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How Hollie Smith Maintained Her Love of Music Over Three Decades

The evergreen singer-songwriter gets candid about creativity ahead of an art exhibition and intimate New Zealand tour

Hollie Smith


Within her extensive catalogue spanning many albums, including the 2x Platinum hit Long Player (2007), Hollie Smith has a knack for conveying life’s unpredictable darkness and light. 

The soul singer-songwriter’s striking melodies, commonly delivered in the form of enchanting ballads with a raspy jazz or blues edge, carefully balance the art of both entertaining and moving a listener. 

Sharing messages and experiences through songs has been an intrinsic part of who Smith is for close to three decades now, so it comes as little surprise she doesn’t mince her words during a video call with Rolling Stone AU/NZ

Standing over a desk, she holds a pen in hand and writes on a notepad as she discusses her upcoming 13-date tour around her homeland.  

“Not to take away the passion I have for music, but at the moment it’s a necessity,” she says. “It gives me something to work towards, to keep my focus, my agility and my reputation, and keep me working in an industry that, at the moment, seems like it’s collapsing pretty dramatically.’ 

Smith is no stranger to the ebbs and flows of the New Zealand music industry, having been a part of it since she was a teenager and began performing professionally. “I think I’m just still trying to figure out if music is still a viable option in a lot of ways,” she concedes. “At the moment it’s getting harder, to say the least.” 

From touring companies coming in from overseas causing difficulty for local shows, to international artists visiting with their own support acts and significantly expensive ticket prices, Kiwi artists like Smith are feeling the pressure to keep innovating. 

“That’s someone’s six-monthly entertainment budget, to go make a Pink or a Taylor Swift [show],” Smith says. “The landscape has changed so dramatically over 30 years, but more specifically from when I started releasing music.” 

But as tough as it may be to pursue music in a market with seemingly dwindling opportunities, Smith is intent on sticking to her values, putting out work which feels right and purposeful. This includes launching an art exhibition this month, another way of keeping her creative wheels turning.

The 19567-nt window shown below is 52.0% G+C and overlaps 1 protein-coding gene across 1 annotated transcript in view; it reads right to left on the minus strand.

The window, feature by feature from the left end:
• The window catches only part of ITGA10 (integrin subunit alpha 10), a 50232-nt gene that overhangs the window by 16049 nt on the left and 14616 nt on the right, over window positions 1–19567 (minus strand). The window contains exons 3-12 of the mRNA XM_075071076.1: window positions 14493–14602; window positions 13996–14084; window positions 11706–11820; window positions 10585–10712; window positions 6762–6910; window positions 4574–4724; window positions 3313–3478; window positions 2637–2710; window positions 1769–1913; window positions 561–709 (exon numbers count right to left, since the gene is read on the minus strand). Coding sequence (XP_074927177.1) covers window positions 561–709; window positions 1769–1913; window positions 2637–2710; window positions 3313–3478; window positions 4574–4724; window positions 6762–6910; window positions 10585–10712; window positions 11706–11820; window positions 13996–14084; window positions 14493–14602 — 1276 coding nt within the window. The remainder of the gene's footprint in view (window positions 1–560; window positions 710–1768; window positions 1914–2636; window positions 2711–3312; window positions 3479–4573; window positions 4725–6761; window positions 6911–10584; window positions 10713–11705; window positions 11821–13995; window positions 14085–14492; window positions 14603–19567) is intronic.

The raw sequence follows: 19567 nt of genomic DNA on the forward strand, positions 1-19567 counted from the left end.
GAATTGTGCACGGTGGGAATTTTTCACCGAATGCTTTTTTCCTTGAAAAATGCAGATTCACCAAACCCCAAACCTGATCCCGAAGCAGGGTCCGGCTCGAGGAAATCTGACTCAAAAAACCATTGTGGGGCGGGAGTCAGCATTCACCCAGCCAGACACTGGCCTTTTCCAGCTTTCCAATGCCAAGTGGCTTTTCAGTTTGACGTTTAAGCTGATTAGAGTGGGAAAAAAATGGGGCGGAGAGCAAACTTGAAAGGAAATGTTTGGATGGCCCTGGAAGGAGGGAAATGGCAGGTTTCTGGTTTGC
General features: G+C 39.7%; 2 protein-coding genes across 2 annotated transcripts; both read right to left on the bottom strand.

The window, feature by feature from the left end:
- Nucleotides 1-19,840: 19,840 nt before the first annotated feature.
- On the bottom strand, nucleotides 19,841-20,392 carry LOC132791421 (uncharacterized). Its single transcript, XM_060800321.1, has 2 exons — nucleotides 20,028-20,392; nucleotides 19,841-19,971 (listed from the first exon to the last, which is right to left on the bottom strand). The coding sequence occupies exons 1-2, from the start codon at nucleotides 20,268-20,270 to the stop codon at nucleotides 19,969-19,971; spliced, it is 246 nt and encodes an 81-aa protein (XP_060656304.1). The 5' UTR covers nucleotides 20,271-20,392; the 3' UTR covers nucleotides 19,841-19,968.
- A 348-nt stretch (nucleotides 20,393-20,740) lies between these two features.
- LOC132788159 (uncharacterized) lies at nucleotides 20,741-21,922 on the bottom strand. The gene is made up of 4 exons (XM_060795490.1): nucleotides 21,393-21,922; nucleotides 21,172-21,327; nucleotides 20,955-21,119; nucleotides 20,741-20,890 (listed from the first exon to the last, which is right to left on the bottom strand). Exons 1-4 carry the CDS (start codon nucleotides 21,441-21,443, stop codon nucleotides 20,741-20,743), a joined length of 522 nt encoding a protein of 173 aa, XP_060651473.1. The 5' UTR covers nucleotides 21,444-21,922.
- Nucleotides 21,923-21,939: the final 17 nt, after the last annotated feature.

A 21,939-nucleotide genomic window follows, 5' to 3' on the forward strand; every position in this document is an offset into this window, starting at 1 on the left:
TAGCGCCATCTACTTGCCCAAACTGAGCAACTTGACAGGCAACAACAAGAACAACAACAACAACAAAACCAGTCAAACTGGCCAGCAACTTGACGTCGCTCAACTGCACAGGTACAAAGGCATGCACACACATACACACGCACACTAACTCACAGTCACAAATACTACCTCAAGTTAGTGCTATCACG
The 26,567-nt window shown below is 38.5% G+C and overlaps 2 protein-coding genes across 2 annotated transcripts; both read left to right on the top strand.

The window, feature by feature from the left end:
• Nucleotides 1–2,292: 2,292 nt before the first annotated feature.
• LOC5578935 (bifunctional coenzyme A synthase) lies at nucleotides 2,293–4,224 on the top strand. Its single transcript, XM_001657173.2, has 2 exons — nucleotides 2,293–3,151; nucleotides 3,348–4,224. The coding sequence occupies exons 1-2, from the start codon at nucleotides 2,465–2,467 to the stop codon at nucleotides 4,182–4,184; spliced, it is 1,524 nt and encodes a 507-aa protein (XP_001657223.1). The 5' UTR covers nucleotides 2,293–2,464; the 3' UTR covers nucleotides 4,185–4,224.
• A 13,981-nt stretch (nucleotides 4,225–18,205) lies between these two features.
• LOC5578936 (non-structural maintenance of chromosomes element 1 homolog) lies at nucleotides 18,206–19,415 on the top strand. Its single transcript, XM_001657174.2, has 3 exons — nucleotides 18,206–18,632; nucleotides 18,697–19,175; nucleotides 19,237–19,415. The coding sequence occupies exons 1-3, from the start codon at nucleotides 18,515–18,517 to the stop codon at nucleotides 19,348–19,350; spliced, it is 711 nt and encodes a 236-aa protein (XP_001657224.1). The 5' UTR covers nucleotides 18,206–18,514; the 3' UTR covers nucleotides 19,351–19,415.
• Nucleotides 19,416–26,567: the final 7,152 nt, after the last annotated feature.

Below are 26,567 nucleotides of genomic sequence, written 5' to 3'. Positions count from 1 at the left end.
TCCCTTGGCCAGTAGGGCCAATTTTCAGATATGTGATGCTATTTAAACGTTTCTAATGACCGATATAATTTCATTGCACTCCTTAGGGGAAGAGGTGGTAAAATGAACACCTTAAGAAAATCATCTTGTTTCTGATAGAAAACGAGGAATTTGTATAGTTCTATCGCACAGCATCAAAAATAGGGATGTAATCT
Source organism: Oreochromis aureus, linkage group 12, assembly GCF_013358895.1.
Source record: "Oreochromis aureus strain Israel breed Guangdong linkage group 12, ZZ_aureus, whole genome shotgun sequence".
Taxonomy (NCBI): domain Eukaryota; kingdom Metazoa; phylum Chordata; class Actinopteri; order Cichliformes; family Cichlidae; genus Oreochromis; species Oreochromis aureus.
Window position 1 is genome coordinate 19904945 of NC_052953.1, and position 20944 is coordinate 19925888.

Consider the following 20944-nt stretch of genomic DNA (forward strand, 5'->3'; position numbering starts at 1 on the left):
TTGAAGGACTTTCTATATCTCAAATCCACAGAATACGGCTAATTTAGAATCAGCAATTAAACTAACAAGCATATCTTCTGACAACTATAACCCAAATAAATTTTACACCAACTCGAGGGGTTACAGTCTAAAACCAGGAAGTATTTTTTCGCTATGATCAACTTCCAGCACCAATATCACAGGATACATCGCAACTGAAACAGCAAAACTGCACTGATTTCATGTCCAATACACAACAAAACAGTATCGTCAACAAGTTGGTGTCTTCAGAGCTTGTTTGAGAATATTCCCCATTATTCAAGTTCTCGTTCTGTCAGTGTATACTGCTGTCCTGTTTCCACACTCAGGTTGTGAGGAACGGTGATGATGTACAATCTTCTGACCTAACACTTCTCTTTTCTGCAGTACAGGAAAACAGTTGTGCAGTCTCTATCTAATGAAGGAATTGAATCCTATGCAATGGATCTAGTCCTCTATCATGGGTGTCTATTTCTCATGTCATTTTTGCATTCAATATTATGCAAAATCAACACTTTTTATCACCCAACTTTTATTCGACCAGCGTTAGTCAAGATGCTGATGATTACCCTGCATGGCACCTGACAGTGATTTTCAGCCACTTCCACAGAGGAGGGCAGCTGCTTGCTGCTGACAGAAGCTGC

“I just need to have things in a routine so I don’t lose my mind… I’m really curious to see what happens,” she says. “I’ve got no expectations with it at all, so that’s going to be an interesting little sidebar.”

At the same time, she’s maintaining her musical ambition in the best way she knows how: deepening her relationship with the people who listen to her music. 

In two weeks, Smith will set off on a tour around the country, covering 13 locations including lesser-visited spots such as  Featherston, Whitianga, Ohakune, and Westport. The shows will adopt a stripped-back setting to allow for intimate look at Smith as she works through her latest songs. 

“It’s pretty much like having people in my lounge room. All of the shows are really small so you have nice conversations with people and you get to know them better. I talk deeply about some topics or things that I’ve been going through over the last couple of years. I think the people who are coming along get a pretty personal glimpse into my life and my thought processes and the way that I express those things. I’m just looking forward to just singing songs and being on a stage.” 

Credit: Supplied

After the success of last year’s run, Smith was motivated to go again quickly, but she made sure to leave enough time to work on new material and establish a full set. “I think it’s nice to take these brand new ideas on the road and see how they play out with people and see what reactions they get,” she says.